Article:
What this analysis also found was providers offset lower reimbursement by increasing complexity of office visit level. For example focusing on a single procedure Otitis Media for 62,000 Medicaid patients and 400,000 Commercial patients, we found over-reliance on level 4 and 5 office visits

In looking at outcomes, variances between Commercial and Medicaid is not clinically justified, so the plan allowed physician and hospitals to look at the financial impact of reducing office payments by 21%.

This got EVERYONE’S attention.

By showing drill down reports, the Client was able to look at the practice mix compared to specialty averages for each condition. This led to a timely discussion on proper use of level 1 versus level 5 billing benchmarks

The physicians and hospital were able to identify the providers who billed 90% or greater of their visits at level 5 and show them where they stand next to their peers.

I point this out to demonstrate that having severity adjustment and having risk adjusters for the elderly will all require more and more use of ICD 10 to get at providers who often unknowingly burn more resources with some diagnosis than others.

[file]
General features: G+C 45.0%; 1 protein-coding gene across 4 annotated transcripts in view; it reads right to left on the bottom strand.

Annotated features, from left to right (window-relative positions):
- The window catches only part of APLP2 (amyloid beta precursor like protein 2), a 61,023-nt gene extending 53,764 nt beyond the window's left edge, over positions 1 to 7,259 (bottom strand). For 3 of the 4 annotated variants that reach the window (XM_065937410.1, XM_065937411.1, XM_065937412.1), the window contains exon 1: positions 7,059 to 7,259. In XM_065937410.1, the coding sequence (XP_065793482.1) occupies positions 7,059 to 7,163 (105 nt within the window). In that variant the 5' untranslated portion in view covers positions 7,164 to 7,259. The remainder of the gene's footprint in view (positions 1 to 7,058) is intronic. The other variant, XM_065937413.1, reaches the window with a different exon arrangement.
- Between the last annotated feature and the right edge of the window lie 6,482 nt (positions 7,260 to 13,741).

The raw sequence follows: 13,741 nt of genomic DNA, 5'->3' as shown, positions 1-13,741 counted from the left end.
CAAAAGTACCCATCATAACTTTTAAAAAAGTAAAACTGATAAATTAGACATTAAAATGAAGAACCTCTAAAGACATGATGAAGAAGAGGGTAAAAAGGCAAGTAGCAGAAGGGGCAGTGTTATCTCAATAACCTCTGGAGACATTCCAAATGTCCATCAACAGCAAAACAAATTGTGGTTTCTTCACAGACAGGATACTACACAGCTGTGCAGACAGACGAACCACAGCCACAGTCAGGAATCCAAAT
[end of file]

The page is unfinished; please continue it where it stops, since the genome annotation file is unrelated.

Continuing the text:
I also wanted to point out that by sharing this data with providers the health plan allowed the peer pressure of physician and hospital to create AWARENESS of the problem and the potential fee reduction consequences if behavior did not change.

As plans have this data so will Medicare and a scoring process using ICD 10 is underway at the top of the payer’s mindset using tiering and reconfiguring networks.

Finally the discovery that was made at the HIMSS conference last month and that is that the government’s stimulus program checks for EMR are going to go to reimburse providers who create ‘Meaningful User” data.

This means data must be able to be communicated from office to office, hospital to hospital and payer to payer and especially provider to payer.